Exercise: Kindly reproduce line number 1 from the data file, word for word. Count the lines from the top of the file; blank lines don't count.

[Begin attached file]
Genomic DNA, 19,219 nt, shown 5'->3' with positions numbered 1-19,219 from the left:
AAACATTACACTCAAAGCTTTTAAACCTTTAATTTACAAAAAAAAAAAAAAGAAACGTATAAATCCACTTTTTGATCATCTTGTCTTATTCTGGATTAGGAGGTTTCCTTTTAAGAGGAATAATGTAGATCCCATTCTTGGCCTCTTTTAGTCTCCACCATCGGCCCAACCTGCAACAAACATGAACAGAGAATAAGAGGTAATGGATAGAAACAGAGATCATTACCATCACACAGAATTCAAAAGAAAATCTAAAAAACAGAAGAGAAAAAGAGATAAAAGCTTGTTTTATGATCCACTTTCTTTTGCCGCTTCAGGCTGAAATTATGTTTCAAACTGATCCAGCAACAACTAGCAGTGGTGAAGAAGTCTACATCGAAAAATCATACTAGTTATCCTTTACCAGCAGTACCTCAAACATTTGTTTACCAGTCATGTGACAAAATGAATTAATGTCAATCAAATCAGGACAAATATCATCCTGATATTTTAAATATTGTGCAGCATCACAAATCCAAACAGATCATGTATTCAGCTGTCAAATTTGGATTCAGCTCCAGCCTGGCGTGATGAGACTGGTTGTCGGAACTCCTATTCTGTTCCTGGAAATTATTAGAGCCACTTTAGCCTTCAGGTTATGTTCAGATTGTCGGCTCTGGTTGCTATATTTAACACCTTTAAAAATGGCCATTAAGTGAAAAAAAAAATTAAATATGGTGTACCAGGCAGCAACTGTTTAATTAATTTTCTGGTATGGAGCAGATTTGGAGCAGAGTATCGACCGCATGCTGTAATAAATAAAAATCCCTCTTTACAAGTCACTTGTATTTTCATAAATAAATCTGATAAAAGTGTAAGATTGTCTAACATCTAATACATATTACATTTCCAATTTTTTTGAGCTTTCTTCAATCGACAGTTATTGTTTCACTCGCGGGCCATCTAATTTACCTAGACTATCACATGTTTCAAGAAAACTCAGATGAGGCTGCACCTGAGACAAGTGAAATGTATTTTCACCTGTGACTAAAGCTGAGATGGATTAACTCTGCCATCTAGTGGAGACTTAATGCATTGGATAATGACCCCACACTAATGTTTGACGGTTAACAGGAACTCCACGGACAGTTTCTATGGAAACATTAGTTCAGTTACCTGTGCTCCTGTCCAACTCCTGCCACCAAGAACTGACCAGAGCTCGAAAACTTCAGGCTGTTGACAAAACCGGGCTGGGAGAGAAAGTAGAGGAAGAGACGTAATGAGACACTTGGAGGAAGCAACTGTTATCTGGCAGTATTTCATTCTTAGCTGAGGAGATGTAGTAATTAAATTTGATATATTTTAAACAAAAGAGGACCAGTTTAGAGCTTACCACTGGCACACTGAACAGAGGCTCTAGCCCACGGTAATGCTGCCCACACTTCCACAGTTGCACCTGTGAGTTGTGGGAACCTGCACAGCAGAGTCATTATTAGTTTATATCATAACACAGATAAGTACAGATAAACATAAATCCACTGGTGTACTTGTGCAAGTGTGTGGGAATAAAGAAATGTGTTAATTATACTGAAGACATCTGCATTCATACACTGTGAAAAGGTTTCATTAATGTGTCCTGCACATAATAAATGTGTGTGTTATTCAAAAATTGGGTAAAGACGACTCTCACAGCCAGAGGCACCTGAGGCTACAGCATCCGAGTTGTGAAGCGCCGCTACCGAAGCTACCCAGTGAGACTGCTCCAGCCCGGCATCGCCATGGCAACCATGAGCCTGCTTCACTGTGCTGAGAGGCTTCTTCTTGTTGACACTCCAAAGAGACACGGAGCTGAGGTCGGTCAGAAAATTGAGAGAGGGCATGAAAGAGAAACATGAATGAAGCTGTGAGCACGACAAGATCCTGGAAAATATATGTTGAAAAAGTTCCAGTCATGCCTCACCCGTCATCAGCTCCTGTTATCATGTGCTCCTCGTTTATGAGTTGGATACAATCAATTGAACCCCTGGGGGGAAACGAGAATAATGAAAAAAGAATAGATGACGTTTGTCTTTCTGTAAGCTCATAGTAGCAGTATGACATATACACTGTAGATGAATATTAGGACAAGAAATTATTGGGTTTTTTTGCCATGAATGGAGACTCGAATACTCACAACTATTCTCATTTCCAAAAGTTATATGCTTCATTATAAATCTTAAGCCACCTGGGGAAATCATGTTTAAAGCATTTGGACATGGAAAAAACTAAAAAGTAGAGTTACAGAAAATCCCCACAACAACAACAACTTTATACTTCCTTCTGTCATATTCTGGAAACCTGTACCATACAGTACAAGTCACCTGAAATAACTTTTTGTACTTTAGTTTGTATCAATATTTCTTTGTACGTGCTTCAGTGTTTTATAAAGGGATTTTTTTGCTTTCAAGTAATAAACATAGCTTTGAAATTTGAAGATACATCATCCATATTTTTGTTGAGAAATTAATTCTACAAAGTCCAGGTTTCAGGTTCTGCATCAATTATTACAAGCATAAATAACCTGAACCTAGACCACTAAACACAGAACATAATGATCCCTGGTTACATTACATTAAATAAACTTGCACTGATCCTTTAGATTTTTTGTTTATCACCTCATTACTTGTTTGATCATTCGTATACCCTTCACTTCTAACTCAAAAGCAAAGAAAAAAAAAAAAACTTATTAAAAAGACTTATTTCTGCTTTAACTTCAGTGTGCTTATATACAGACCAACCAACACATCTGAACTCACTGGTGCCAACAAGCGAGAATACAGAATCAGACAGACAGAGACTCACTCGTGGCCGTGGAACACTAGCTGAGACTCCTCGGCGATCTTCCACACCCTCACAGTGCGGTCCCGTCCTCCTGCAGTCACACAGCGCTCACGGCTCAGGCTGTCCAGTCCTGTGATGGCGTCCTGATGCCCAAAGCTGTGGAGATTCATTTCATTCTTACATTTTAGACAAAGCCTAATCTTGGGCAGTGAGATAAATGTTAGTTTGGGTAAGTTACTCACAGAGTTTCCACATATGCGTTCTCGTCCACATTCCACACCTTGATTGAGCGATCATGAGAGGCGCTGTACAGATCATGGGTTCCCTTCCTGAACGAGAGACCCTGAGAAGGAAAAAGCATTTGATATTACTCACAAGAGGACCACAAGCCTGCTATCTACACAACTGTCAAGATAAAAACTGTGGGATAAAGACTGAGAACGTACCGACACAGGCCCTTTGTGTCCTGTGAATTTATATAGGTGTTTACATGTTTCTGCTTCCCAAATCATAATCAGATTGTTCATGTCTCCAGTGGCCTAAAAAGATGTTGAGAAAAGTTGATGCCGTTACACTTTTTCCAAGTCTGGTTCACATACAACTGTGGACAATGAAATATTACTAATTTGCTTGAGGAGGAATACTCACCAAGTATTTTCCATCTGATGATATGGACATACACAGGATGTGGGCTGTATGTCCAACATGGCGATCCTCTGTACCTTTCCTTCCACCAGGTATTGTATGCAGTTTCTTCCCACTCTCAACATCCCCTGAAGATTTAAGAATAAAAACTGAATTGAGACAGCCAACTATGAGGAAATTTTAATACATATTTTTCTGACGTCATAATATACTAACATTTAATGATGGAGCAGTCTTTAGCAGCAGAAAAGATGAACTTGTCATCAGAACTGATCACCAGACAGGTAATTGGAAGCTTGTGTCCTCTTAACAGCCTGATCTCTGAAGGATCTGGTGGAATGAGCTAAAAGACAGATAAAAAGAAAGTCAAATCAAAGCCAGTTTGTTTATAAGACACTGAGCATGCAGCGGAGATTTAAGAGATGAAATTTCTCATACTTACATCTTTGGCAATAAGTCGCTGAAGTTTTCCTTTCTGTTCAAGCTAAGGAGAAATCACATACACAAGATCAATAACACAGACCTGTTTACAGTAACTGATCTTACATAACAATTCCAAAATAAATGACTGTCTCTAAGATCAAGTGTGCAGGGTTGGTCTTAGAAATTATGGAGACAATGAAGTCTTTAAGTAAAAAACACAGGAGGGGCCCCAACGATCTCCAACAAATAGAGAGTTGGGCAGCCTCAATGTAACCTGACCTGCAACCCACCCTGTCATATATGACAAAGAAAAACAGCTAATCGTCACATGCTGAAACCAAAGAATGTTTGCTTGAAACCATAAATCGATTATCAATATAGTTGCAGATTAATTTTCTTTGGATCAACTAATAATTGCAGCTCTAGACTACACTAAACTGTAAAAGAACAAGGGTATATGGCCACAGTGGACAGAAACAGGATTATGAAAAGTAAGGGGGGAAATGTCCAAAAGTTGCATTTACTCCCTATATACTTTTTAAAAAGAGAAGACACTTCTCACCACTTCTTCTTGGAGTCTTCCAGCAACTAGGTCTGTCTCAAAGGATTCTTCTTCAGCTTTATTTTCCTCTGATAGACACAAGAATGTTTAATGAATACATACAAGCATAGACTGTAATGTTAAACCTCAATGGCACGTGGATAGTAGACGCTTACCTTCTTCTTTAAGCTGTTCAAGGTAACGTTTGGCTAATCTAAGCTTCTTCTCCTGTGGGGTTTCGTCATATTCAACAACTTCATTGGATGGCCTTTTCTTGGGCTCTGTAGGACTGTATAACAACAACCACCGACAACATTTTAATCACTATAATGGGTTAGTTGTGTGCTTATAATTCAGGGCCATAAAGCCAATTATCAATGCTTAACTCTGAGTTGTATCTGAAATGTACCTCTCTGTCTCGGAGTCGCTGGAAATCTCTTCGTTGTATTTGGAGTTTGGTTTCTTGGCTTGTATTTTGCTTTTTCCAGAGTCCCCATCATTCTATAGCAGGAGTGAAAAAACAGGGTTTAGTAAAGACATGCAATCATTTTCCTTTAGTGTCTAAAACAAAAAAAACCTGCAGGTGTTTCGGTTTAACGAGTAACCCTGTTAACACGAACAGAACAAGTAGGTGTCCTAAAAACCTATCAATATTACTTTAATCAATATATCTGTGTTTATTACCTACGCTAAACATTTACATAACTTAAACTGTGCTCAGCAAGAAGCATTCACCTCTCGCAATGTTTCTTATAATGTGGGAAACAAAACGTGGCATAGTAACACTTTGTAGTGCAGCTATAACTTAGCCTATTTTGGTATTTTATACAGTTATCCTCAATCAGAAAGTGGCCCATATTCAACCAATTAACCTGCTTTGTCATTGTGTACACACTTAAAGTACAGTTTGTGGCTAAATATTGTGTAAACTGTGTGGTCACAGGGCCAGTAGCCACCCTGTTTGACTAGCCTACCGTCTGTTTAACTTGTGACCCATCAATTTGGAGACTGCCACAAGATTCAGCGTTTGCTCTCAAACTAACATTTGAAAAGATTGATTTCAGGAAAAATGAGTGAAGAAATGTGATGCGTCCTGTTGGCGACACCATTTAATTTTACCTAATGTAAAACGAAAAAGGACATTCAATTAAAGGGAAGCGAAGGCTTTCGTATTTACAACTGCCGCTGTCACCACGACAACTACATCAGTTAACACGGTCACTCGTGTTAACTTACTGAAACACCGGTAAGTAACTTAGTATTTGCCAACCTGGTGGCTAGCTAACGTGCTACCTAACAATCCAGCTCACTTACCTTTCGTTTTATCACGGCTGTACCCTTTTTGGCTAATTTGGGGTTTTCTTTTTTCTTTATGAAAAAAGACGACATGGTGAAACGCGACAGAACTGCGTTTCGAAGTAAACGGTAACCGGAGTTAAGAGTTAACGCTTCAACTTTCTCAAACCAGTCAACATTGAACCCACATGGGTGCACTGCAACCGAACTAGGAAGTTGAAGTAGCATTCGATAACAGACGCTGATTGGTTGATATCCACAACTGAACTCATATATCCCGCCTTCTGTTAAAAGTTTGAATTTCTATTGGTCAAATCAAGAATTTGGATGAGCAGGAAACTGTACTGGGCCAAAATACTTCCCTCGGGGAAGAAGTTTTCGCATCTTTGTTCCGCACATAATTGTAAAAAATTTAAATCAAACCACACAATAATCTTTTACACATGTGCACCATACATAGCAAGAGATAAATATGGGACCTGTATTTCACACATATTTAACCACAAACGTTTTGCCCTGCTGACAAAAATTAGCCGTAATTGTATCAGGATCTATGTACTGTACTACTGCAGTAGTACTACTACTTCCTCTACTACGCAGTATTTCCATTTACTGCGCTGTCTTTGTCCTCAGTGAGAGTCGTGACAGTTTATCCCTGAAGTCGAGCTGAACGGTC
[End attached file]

Genomic DNA, 19,219 nt, shown 5'->3' with positions numbered 1-19,219 from the left: